Germany’s Baltic Betrayal

Central Europe Digest
Ryan R. Miller
July 15, 2008

In response to petitions by Polish and Lithuanian environmentalists, the European Parliament (EP) voted last week on a non-binding resolution concerning the environmental threat posed by the planned Nord Stream pipeline. This majority Russian-owned gas conduit, if built, will transport gas along the Baltic seabed from Vyborg, Russia to Griefswald, Germany via the territorial waters of Finland, Sweden and Denmark. The EP’s preoccupation with environmental issues, though well-intentioned, fails to hit at the heart of the matter.
Put bluntly, Nord Stream is a politically-motivated project designed by Moscow to squeeze Poland and the Baltic States. Russia’s determination to do so should be expected, but Berlin has yet to fess up to its complicity. In the name of European solidarity, Germany must admit its mistake and throw its weight behind the overland alternative promoted by the Polish government.

The vote on July 8 stemmed from a report by Polish Member of European Parliament (MEP) Marcin Libicki calling for greater attention to Nord Stream’s environmental risks. In late May, the EP’s Petitions Committee called for greater investigation into the environmental impact of the Russian pipeline and why the undersea route is the best option. MEPs on the committee also suggested that any environmental assessment must be approved by all of the Baltic Sea’s littoral states (including Nord Stream’s opponents), noting the enclosed nature of the Baltic ecosystem. Last week’s vote in Strasbourg called on the European Commission to “evaluate the additional impact on the Baltic Sea caused by the Nord Stream project.”
Discussions of energy geopolitics played second fiddle. The report does mention that EU energy security policy must take into account “the geopolitical dependency on imports and the potential therein for politically motivated interruptions.” However, it also offers praise for Nord Stream as “a project of European interest that would help meet the EU’s future energy needs.”

MEPs should realize that, while there is a good rationale for bringing more natural gas to German markets, Nord Stream’s route looks entirely political; most likely, it is part of a Russian strategy of putting pressure on Central Europe’s Baltic tier, seen from Moscow as a gang of Russo-phobic troublemakers.

The Poles and others genuinely fear that the new pipeline could allow Kremlin-owned Gazprom to play politics with their energy supplies without disrupting exports to Germany. And even if Russia didn’t cut off Poland’s gas imports, it could use the new pipeline capacity to stop transiting gas through the country, draining any revenues that Warsaw receives from its current transit role. Germany’s willingness to go along with this Russian political stunt breaks any spirit of EU solidarity in energy security matters.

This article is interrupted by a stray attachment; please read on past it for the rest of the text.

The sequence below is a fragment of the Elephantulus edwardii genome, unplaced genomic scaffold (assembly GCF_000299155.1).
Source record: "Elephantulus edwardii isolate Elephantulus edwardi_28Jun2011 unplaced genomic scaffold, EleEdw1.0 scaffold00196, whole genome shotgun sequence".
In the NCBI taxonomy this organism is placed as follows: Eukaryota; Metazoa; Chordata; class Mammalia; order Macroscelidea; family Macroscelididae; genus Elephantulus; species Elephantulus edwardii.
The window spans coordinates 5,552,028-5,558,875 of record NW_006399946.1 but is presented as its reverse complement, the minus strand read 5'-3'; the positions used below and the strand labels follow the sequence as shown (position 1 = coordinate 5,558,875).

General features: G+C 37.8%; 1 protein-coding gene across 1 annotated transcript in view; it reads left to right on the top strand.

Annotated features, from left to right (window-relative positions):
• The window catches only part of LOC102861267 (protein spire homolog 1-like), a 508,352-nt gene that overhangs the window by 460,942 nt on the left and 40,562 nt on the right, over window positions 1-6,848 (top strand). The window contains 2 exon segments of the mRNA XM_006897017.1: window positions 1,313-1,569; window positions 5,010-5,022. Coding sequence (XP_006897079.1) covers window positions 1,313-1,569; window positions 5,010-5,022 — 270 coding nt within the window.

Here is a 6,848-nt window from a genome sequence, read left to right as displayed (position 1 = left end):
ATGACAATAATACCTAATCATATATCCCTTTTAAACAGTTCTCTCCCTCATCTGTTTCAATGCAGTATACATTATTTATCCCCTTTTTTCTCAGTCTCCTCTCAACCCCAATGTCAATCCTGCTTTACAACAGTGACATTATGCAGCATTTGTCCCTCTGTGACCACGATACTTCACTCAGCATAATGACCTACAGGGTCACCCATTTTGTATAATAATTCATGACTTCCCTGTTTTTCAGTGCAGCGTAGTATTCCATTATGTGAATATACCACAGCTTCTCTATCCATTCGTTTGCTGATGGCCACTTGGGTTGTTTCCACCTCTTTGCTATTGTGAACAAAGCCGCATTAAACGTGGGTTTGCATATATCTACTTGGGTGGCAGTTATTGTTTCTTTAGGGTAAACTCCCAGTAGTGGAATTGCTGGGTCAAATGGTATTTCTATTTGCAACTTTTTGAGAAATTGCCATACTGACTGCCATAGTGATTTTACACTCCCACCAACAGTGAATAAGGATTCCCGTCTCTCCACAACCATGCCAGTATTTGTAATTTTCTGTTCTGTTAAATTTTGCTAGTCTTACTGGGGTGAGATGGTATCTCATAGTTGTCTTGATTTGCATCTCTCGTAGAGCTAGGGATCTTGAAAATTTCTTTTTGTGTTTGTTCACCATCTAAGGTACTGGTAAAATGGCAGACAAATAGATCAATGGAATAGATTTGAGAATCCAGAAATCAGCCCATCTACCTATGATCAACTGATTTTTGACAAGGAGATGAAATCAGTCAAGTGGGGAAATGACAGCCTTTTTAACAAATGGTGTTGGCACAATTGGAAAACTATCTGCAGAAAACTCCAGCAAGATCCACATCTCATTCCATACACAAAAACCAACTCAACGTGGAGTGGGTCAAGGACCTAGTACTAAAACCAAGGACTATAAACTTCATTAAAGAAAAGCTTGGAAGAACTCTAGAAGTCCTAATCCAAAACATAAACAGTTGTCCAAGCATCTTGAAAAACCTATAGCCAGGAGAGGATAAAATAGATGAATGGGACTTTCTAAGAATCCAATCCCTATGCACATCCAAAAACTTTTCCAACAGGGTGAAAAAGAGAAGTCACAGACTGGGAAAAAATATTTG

Many of course argue that the pipeline will increase Europe’s energy security by reducing the need to rely on transit states. And to be fair, EU consumers have suffered in the past from the antics of certain transit states for natural gas (i.e. Ukraine and Belarus). Yet the “transit risk” argument loses its validity when one considers that a viable overland route exists that would run through only fellow EU members. The “Amber Stream,” being promoted by Warsaw would offer Russian gas a route to Germany via Estonia, Latvia, Lithuania and Poland. These countries have consistent and reliable records, never having stolen gas or run late with payments – unlike Ukraine. Furthermore, the construction costs would not be so daunting. At a June energy panel co-organized by CEPA, Dariusz Bogdan, Undersecretary of State in the Polish Ministry of Economy, warned that Nord Stream’s astronomical costs (more than three times the cost estimate for Amber Stream) would result in higher gas prices for European customers.

But Germany apparently has no appetite for such arguments. From Berlin’s perspective, the Baltic pipeline project is a symbol of the emerging Russo-German special relationship, and if Warsaw or Vilnius have bad relations with their former overlords in the Kremlin, that’s their problem. German leaders perhaps care foremost about not rocking the boat with Moscow. Former Chancellor Gerhardt Schroeder failed to consult Poland before committing to Nord Stream in 2005, and now Angela Merkel’s government cannot seem to shed its infatuation with Russian business power. Not surprisingly, as the plenary vote on Libicki’s report neared, Lithuanian MEPs complained that the Germans were engaged in “unprecedented lobbyism” in favor of Gazprom’s position.

Regardless of whether the Commission undertakes an independent environmental assessment, it is unlikely that we will hear discussion of the politics surrounding Nord Stream. Rather, it appears that environmental language is the only one that Brussels understands, forcing Polish and Lithuanian officials to frame their opposition in these terms. Germany’s Baltic betrayal will continue to be masked by this language until the country’s leaders abandon Nord Stream and support an overland route.

Ryan R. Miller is a research analyst at the Center for European Policy Analysis (CEPA).
The views expressed in this article are those of the author and do not necessarily reflect the opinions of the Center for European Policy Analysis.